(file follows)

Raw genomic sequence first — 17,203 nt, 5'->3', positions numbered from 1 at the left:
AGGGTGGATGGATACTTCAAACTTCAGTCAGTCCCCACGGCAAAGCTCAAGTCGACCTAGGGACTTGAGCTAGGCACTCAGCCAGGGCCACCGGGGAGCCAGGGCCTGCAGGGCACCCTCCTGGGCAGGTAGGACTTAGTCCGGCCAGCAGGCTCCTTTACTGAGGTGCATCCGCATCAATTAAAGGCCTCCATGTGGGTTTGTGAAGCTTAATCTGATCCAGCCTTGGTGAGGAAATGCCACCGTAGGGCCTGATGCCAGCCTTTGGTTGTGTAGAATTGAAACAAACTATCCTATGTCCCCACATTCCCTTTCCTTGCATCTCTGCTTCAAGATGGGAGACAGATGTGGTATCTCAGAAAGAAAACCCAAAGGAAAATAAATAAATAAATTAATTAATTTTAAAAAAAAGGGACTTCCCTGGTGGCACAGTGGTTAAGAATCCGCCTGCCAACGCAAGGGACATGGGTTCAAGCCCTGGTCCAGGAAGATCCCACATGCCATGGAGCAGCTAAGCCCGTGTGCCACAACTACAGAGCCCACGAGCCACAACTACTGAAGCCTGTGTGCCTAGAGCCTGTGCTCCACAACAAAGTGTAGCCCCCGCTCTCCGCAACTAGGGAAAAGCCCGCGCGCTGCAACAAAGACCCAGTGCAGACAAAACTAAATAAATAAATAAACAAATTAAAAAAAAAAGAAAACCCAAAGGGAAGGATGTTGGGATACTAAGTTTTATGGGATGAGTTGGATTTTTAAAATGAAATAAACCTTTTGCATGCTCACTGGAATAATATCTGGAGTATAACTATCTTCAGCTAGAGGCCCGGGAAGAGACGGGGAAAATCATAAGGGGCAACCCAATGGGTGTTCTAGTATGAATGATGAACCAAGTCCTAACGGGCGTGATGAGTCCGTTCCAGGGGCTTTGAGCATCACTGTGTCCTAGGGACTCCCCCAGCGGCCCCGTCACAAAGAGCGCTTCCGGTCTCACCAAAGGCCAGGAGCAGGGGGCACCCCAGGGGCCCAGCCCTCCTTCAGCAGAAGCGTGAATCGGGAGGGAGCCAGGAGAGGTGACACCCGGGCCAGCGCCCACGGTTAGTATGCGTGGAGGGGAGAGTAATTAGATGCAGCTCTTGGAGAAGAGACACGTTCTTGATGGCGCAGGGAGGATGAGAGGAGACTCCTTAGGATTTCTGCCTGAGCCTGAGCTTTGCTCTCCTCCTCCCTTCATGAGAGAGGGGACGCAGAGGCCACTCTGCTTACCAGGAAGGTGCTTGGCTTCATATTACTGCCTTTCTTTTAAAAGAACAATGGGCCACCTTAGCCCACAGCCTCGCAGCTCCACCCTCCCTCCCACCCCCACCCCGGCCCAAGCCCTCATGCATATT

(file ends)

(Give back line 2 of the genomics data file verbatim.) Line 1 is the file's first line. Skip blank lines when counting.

AGGGTGGATGGATACTTCAAACTTCAGTCAGTCCCCACGGCAAAGCTCAAGTCGACCTAGGGACTTGAGCTAGGCACTCAGCCAGGGCCACCGGGGAGCCAGGGCCTGCAGGGCACCCTCCTGGGCAGGTAGGACTTAGTCCGGCCAGCAGGCTCCTTTACTGAGGTGCATCCGCATCAATTAAAGGCCTCCATGTGGGTTTGTGAAGCTTAATCTGATCCAGCCTTGGTGAGGAAATGCCACCGTAGGGCCTGATGCCAGCCTTTGGTTGTGTAGAATTGAAACAAACTATCCTATGTCCCCACATTCCCTTTCCTTGCATCTCTGCTTCAAGATGGGAGACAGATGTGGTATCTCAGAAAGAAAACCCAAAGGAAAATAAATAAATAAATTAATTAATTTTAAAAAAAAGGGACTTCCCTGGTGGCACAGTGGTTAAGAATCCGCCTGCCAACGCAAGGGACATGGGTTCAAGCCCTGGTCCAGGAAGATCCCACATGCCATGGAGCAGCTAAGCCCGTGTGCCACAACTACAGAGCCCACGAGCCACAACTACTGAAGCCTGTGTGCCTAGAGCCTGTGCTCCACAACAAAGTGTAGCCCCCGCTCTCCGCAACTAGGGAAAAGCCCGCGCGCTGCAACAAAGACCCAGTGCAGACAAAACTAAATAAATAAATAAACAAATTAAAAAAAAAAGAAAACCCAAAGGGAAGGATGTTGGGATACTAAGTTTTATGGGATGAGTTGGATTTTTAAAATGAAATAAACCTTTTGCATGCTCACTGGAATAATATCTGGAGTATAACTATCTTCAGCTAGAGGCCCGGGAAGAGACGGGGAAAATCATAAGGGGCAACCCAATGGGTGTTCTAGTATGAATGATGAACCAAGTCCTAACGGGCGTGATGAGTCCGTTCCAGGGGCTTTGAGCATCACTGTGTCCTAGGGACTCCCCCAGCGGCCCCGTCACAAAGAGCGCTTCCGGTCTCACCAAAGGCCAGGAGCAGGGGGCACCCCAGGGGCCCAGCCCTCCTTCAGCAGAAGCGTGAATCGGGAGGGAGCCAGGAGAGGTGACACCCGGGCCAGCGCCCACGGTTAGTATGCGTGGAGGGGAGAGTAATTAGATGCAGCTCTTGGAGAAGAGACACGTTCTTGATGGCGCAGGGAGGATGAGAGGAGACTCCTTAGGATTTCTGCCTGAGCCTGAGCTTTGCTCTCCTCCTCCCTTCATGAGAGAGGGGACGCAGAGGCCACTCTGCTTACCAGGAAGGTGCTTGGCTTCATATTACTGCCTTTCTTTTAAAAGAACAATGGGCCACCTTAGCCCACAGCCTCGCAGCTCCACCCTCCCTCCCACCCCCACCCCGGCCCAAGCCCTCATGCATATT